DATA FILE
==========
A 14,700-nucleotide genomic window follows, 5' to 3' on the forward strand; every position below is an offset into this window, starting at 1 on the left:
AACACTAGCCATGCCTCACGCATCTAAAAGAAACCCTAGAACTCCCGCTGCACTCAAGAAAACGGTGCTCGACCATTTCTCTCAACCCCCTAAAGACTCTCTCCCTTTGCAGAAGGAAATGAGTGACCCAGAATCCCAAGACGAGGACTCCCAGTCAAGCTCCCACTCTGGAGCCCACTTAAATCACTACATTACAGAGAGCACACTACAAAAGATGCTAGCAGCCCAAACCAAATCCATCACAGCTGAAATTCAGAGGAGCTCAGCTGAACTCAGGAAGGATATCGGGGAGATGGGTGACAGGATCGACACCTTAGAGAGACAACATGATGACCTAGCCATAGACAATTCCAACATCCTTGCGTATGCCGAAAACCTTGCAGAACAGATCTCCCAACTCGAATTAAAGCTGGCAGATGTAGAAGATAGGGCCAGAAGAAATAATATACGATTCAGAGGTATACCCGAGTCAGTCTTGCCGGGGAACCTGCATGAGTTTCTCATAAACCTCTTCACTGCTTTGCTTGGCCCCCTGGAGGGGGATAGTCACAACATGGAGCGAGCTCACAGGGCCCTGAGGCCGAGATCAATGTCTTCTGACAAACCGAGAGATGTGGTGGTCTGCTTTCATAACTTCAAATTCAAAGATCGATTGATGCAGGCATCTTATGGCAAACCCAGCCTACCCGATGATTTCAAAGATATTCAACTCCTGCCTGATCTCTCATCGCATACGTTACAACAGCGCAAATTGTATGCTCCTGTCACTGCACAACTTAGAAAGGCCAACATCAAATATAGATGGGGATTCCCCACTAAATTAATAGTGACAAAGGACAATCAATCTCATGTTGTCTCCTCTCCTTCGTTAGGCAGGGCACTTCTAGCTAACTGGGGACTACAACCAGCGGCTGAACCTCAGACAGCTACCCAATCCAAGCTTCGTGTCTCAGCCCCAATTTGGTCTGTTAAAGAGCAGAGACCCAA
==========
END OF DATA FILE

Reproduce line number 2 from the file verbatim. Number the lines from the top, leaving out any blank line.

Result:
AACACTAGCCATGCCTCACGCATCTAAAAGAAACCCTAGAACTCCCGCTGCACTCAAGAAAACGGTGCTCGACCATTTCTCTCAACCCCCTAAAGACTCTCTCCCTTTGCAGAAGGAAATGAGTGACCCAGAATCCCAAGACGAGGACTCCCAGTCAAGCTCCCACTCTGGAGCCCACTTAAATCACTACATTACAGAGAGCACACTACAAAAGATGCTAGCAGCCCAAACCAAATCCATCACAGCTGAAATTCAGAGGAGCTCAGCTGAACTCAGGAAGGATATCGGGGAGATGGGTGACAGGATCGACACCTTAGAGAGACAACATGATGACCTAGCCATAGACAATTCCAACATCCTTGCGTATGCCGAAAACCTTGCAGAACAGATCTCCCAACTCGAATTAAAGCTGGCAGATGTAGAAGATAGGGCCAGAAGAAATAATATACGATTCAGAGGTATACCCGAGTCAGTCTTGCCGGGGAACCTGCATGAGTTTCTCATAAACCTCTTCACTGCTTTGCTTGGCCCCCTGGAGGGGGATAGTCACAACATGGAGCGAGCTCACAGGGCCCTGAGGCCGAGATCAATGTCTTCTGACAAACCGAGAGATGTGGTGGTCTGCTTTCATAACTTCAAATTCAAAGATCGATTGATGCAGGCATCTTATGGCAAACCCAGCCTACCCGATGATTTCAAAGATATTCAACTCCTGCCTGATCTCTCATCGCATACGTTACAACAGCGCAAATTGTATGCTCCTGTCACTGCACAACTTAGAAAGGCCAACATCAAATATAGATGGGGATTCCCCACTAAATTAATAGTGACAAAGGACAATCAATCTCATGTTGTCTCCTCTCCTTCGTTAGGCAGGGCACTTCTAGCTAACTGGGGACTACAACCAGCGGCTGAACCTCAGACAGCTACCCAATCCAAGCTTCGTGTCTCAGCCCCAATTTGGTCTGTTAAAGAGCAGAGACCCAA